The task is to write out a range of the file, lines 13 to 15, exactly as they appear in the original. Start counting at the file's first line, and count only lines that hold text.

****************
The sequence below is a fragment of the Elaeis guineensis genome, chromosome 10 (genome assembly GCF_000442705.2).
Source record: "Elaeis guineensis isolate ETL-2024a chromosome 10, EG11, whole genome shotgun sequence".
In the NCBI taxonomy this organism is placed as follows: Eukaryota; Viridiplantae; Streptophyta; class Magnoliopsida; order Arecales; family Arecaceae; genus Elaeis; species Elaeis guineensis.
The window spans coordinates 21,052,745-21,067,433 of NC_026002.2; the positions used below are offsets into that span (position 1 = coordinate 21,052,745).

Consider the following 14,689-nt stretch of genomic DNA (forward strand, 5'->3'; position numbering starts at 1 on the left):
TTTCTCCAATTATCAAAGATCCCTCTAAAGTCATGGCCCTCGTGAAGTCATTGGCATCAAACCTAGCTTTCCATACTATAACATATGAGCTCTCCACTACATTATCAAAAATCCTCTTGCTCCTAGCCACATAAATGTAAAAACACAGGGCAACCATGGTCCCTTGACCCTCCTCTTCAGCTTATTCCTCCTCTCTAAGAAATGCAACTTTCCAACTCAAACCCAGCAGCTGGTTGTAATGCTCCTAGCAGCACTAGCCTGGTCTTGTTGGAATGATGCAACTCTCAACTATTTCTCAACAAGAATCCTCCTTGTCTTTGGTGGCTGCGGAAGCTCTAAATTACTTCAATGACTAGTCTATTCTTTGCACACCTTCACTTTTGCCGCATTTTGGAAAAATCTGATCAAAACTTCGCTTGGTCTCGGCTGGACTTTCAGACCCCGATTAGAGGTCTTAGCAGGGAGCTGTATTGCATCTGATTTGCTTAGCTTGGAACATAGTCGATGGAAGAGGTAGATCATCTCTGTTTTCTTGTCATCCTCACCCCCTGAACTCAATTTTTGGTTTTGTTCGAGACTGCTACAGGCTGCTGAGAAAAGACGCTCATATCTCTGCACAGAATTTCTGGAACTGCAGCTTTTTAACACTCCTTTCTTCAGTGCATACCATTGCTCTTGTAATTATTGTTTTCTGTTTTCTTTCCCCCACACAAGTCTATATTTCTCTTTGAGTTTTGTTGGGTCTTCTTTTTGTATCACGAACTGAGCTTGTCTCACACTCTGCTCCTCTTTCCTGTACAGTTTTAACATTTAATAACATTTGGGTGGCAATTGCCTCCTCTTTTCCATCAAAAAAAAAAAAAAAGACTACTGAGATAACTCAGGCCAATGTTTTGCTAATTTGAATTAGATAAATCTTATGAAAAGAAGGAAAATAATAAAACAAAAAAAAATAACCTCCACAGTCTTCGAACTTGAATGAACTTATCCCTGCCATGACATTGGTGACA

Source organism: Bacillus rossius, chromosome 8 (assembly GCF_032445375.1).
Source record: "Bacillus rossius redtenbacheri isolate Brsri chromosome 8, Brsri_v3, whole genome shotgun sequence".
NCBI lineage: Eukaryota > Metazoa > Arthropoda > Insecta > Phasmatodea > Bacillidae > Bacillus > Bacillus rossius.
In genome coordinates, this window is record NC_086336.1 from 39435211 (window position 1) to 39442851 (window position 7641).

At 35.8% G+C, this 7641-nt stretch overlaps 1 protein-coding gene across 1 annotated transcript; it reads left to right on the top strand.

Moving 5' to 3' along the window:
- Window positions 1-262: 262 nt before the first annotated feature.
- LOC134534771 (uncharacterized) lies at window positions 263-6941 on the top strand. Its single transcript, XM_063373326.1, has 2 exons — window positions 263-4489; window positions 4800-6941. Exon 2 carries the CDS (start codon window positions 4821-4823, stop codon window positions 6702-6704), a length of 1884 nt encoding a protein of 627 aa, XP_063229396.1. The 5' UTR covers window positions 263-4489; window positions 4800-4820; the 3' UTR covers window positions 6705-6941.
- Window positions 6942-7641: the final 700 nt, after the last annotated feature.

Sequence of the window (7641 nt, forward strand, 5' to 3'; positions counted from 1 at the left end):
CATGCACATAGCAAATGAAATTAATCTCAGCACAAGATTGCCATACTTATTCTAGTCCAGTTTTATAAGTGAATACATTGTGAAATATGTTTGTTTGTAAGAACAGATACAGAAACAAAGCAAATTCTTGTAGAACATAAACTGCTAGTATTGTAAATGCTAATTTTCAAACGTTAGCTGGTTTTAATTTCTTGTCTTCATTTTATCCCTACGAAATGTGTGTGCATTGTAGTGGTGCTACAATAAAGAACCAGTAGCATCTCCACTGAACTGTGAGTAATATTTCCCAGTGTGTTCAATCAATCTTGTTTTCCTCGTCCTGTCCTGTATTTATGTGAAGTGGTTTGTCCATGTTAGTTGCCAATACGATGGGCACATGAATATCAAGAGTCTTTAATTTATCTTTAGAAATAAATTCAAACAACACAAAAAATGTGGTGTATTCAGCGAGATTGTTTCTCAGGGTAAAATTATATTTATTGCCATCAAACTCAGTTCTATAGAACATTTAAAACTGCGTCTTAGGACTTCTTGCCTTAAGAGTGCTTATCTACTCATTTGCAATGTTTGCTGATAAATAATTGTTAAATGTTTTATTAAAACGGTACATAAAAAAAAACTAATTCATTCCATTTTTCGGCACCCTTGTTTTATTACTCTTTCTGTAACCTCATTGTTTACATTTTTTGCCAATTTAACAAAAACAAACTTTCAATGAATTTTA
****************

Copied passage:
- Window positions 1-262: 262 nt before the first annotated feature.
- LOC134534771 (uncharacterized) lies at window positions 263-6941 on the top strand. Its single transcript, XM_063373326.1, has 2 exons — window positions 263-4489; window positions 4800-6941. Exon 2 carries the CDS (start codon window positions 4821-4823, stop codon window positions 6702-6704), a length of 1884 nt encoding a protein of 627 aa, XP_063229396.1. The 5' UTR covers window positions 263-4489; window positions 4800-4820; the 3' UTR covers window positions 6705-6941.
- Window positions 6942-7641: the final 700 nt, after the last annotated feature.